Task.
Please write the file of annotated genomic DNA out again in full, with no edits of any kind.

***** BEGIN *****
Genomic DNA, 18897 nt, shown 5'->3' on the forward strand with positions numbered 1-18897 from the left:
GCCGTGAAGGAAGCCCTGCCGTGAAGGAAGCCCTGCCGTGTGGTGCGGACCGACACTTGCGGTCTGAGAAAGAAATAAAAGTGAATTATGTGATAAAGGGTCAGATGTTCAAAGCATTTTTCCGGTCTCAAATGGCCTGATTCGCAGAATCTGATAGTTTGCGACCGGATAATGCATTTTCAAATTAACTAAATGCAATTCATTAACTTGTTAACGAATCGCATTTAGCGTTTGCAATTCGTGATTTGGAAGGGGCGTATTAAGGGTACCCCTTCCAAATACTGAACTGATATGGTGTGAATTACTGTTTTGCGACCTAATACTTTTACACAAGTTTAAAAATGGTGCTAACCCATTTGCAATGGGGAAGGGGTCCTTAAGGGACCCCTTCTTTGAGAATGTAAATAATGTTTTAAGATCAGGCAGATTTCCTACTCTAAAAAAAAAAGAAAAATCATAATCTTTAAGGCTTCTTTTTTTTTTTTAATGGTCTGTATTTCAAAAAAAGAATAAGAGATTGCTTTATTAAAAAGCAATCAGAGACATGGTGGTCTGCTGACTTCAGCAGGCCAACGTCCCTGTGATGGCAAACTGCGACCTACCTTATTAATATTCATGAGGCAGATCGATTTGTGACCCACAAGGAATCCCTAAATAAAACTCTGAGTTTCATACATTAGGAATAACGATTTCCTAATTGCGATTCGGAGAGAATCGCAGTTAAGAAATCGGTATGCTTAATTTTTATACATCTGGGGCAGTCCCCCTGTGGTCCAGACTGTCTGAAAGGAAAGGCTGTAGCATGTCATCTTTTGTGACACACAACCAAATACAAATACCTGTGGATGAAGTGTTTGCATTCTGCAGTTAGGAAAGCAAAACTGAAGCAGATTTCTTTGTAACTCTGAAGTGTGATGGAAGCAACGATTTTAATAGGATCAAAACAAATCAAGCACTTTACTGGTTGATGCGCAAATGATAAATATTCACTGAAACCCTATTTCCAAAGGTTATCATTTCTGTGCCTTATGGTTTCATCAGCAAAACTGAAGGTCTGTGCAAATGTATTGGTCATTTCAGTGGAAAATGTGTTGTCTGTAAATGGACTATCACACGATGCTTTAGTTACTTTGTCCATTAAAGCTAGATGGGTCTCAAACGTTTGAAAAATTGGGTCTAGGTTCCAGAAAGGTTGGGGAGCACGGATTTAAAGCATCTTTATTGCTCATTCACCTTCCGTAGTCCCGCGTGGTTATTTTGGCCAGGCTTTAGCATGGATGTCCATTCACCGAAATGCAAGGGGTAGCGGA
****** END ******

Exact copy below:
Genomic DNA, 18897 nt, shown 5'->3' on the forward strand with positions numbered 1-18897 from the left:
GCCGTGAAGGAAGCCCTGCCGTGAAGGAAGCCCTGCCGTGTGGTGCGGACCGACACTTGCGGTCTGAGAAAGAAATAAAAGTGAATTATGTGATAAAGGGTCAGATGTTCAAAGCATTTTTCCGGTCTCAAATGGCCTGATTCGCAGAATCTGATAGTTTGCGACCGGATAATGCATTTTCAAATTAACTAAATGCAATTCATTAACTTGTTAACGAATCGCATTTAGCGTTTGCAATTCGTGATTTGGAAGGGGCGTATTAAGGGTACCCCTTCCAAATACTGAACTGATATGGTGTGAATTACTGTTTTGCGACCTAATACTTTTACACAAGTTTAAAAATGGTGCTAACCCATTTGCAATGGGGAAGGGGTCCTTAAGGGACCCCTTCTTTGAGAATGTAAATAATGTTTTAAGATCAGGCAGATTTCCTACTCTAAAAAAAAAAGAAAAATCATAATCTTTAAGGCTTCTTTTTTTTTTTTAATGGTCTGTATTTCAAAAAAAGAATAAGAGATTGCTTTATTAAAAAGCAATCAGAGACATGGTGGTCTGCTGACTTCAGCAGGCCAACGTCCCTGTGATGGCAAACTGCGACCTACCTTATTAATATTCATGAGGCAGATCGATTTGTGACCCACAAGGAATCCCTAAATAAAACTCTGAGTTTCATACATTAGGAATAACGATTTCCTAATTGCGATTCGGAGAGAATCGCAGTTAAGAAATCGGTATGCTTAATTTTTATACATCTGGGGCAGTCCCCCTGTGGTCCAGACTGTCTGAAAGGAAAGGCTGTAGCATGTCATCTTTTGTGACACACAACCAAATACAAATACCTGTGGATGAAGTGTTTGCATTCTGCAGTTAGGAAAGCAAAACTGAAGCAGATTTCTTTGTAACTCTGAAGTGTGATGGAAGCAACGATTTTAATAGGATCAAAACAAATCAAGCACTTTACTGGTTGATGCGCAAATGATAAATATTCACTGAAACCCTATTTCCAAAGGTTATCATTTCTGTGCCTTATGGTTTCATCAGCAAAACTGAAGGTCTGTGCAAATGTATTGGTCATTTCAGTGGAAAATGTGTTGTCTGTAAATGGACTATCACACGATGCTTTAGTTACTTTGTCCATTAAAGCTAGATGGGTCTCAAACGTTTGAAAAATTGGGTCTAGGTTCCAGAAAGGTTGGGGAGCACGGATTTAAAGCATCTTTATTGCTCATTCACCTTCCGTAGTCCCGCGTGGTTATTTTGGCCAGGCTTTAGCATGGATGTCCATTCACCGAAATGCAAGGGGTAGCGGA